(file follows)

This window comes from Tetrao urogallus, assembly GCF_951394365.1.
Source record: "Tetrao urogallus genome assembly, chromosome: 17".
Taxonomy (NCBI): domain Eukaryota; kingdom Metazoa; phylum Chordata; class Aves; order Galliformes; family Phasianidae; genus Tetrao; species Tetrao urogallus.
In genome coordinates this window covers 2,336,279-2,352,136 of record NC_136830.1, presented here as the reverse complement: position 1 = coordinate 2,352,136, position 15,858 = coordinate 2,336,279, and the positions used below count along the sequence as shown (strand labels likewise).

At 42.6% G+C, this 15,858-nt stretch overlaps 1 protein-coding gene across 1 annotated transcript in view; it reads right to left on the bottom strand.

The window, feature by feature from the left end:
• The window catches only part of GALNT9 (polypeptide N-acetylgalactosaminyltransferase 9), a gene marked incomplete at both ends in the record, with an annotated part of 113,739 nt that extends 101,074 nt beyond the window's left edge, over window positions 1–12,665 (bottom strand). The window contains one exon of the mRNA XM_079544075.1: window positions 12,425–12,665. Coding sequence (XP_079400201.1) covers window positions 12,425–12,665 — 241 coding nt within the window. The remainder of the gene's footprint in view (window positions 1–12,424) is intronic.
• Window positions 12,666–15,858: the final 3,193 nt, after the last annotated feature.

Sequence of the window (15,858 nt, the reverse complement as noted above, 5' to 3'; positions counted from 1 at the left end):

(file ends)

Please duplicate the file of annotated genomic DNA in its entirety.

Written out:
This window comes from Tetrao urogallus, assembly GCF_951394365.1.
Source record: "Tetrao urogallus genome assembly, chromosome: 17".
Taxonomy (NCBI): domain Eukaryota; kingdom Metazoa; phylum Chordata; class Aves; order Galliformes; family Phasianidae; genus Tetrao; species Tetrao urogallus.
In genome coordinates this window covers 2,336,279-2,352,136 of record NC_136830.1, presented here as the reverse complement: position 1 = coordinate 2,352,136, position 15,858 = coordinate 2,336,279, and the positions used below count along the sequence as shown (strand labels likewise).

At 42.6% G+C, this 15,858-nt stretch overlaps 1 protein-coding gene across 1 annotated transcript in view; it reads right to left on the bottom strand.

The window, feature by feature from the left end:
• The window catches only part of GALNT9 (polypeptide N-acetylgalactosaminyltransferase 9), a gene marked incomplete at both ends in the record, with an annotated part of 113,739 nt that extends 101,074 nt beyond the window's left edge, over window positions 1–12,665 (bottom strand). The window contains one exon of the mRNA XM_079544075.1: window positions 12,425–12,665. Coding sequence (XP_079400201.1) covers window positions 12,425–12,665 — 241 coding nt within the window. The remainder of the gene's footprint in view (window positions 1–12,424) is intronic.
• Window positions 12,666–15,858: the final 3,193 nt, after the last annotated feature.

Sequence of the window (15,858 nt, the reverse complement as noted above, 5' to 3'; positions counted from 1 at the left end):